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   Re: [xml-dev] Why 3D Redux?

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Thanks Len,
Interestingly, the Gagarin demo points to relevant issues about 3D 
attractiveness and Internet usage. Connectivity, Download time, etc., at 
parallelgraphics is pretty poor, regardless of fact I already have 
Cortona on my system, and despite the relatively small file size (3.4. 
MB) of the demo, and the Internet2 (i2) pipe through which I access the 
Web.  We are working on compression and decimation utilities and 
applications to redress bandwidth issues, and thus improve realtime 
access to 3D content, but that isn't done yet. Parallelgraphics also 
displays VRML files not X3D, and although it has been mentioned, I 
haven't seen a really good X3D viewer yet, but then again, I have never 
seen a really good VRML viewer either (other than the NEW Java 3D Viewer 
in DANA-WH, an even newer version of which will be available in the 
fall).  For those interested, here are some URLs for previous projects 
mentioned in my last post (and a few other relevant URLs):
Archaeology technologies Lab
Digital Archive Network for Anthropology and World Heritage (DANA-WH)
http://atl.ndsu.edu/archive and http://www.dana-wh.net
Virtual Archaeologist
NDSU World Wide Web Instructional Committee (WWWIC)
Geology Explorer
Virtual Cell
Physiome.org/BioEngineering Institute, University of Auckland New 
Zealand, Anatomical Markup language and CMISS Application
OASIS Human Markup Language Technical Committee
and Human Physical Characteristics Description Markup Language (HPCDML) 
ASU Partnership for research In Stereo Modeling (PRISM)
International Council of Museums (ICOM), International Committee for 
Documentation (CIDOC)
Conceptual referencfe Model (CRM)
Digital Anatomist Foundational Model for Anatomy

That should keep folk busy for a while.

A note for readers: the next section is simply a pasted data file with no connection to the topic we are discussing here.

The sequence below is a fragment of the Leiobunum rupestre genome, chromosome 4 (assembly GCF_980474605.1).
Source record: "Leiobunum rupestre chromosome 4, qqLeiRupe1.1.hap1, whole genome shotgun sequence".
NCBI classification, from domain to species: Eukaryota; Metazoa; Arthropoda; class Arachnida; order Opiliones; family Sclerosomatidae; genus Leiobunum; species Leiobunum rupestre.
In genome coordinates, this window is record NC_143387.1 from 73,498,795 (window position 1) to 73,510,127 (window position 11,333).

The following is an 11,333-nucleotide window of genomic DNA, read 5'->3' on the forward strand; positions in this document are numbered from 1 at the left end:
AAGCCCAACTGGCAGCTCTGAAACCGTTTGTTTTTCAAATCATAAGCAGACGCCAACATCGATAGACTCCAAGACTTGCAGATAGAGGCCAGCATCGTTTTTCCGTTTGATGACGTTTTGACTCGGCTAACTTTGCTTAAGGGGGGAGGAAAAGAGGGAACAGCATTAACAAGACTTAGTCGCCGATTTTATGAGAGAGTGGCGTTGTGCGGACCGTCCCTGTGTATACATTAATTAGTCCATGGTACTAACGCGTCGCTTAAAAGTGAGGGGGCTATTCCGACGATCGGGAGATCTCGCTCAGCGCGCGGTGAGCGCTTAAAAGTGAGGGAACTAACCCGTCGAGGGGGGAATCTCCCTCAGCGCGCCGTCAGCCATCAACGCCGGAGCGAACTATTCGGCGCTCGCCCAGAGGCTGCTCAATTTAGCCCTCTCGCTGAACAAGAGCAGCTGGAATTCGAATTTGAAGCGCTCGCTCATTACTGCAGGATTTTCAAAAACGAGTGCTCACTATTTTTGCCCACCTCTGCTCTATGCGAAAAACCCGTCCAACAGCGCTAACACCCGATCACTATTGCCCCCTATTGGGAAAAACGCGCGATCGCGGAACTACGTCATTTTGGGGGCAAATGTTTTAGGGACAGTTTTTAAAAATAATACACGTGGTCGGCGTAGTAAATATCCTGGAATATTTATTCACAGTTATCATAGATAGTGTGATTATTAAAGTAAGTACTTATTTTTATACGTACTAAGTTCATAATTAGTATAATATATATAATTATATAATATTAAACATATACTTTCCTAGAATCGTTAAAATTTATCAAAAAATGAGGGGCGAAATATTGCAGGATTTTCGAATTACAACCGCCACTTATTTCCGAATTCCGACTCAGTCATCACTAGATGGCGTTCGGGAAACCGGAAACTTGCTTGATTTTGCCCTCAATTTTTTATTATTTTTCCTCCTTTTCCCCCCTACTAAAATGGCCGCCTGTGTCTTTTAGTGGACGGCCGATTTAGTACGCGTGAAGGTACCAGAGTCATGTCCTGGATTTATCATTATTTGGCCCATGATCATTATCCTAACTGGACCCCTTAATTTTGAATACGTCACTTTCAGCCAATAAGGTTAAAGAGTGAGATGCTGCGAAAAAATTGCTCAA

Bullard, Claude L (Len) wrote:

>Thanks James.  I knew you kept up here and was hoping 
>you would elaborate.  There are some sites running that 
>demonstrate some of the educational advantages of using 
>3D.  Specifically, here we are possibly more interested 
>in X3D, but for all the same reasons so-called smart graphics 
>work in other languages, they work for X3D, in other words, 
>the integratibility given common toolsets such as XML enables. 
>As more cultural artifacts come on line, if they are composable, 
>they can be used in concert with libraries such as Universal Media 
>given all propers.
>Here is a VRML example that integrates data displays with 
>real time animation, points of view, etc. as a means of 
>illustrating a historical event.  In this case, the world's 
>first manned spaceflight by Yuri Gagarin. April 12, 1961.  Note 
>this is an accurate portrayal right down to the ejection from 
>the capsule, a bit that many people don't know about and a 
>valid reason at the time for refusing to award them the 
>world prize (technically, the pilot was required to land 
>in the ship) had it been known then.
>35 years later, I got married on that date and launched 
>another historic trip into outer space, but am still in 
>-----Original Message-----
>From: James Landrum [mailto:james.landrum@ndsu.nodak.edu]
>You can't simply have 3D models or virtual worlds without providing a means
>explaining the context, and in the education and research arenas, this 
>is a critical factor that determines the success or failure of a 
>project.  That is to say, the target audience(s) must glean demonstrable 
>knowledge increase through the use of the application.  That is the big 
>difference between an educational game and, for example, an 
>entertainment video game, but the same technologies apply in both 

From the Desk of James E. Landrum III
Database Manager
Archaeology Technologies Laboratory (ATL; http://atl.ndsu.edu)
Digital Archive Network for Anthropology (DANA; http://atl.ndsu.edu/archive)
North Dakota State University, Fargo, North Dakota 58105
Ph: 701-231-7115 (my desk) and ATL 701-231-6434
FAX: 701-231-1047
email: james.landrum@ndsu.nodak.edu


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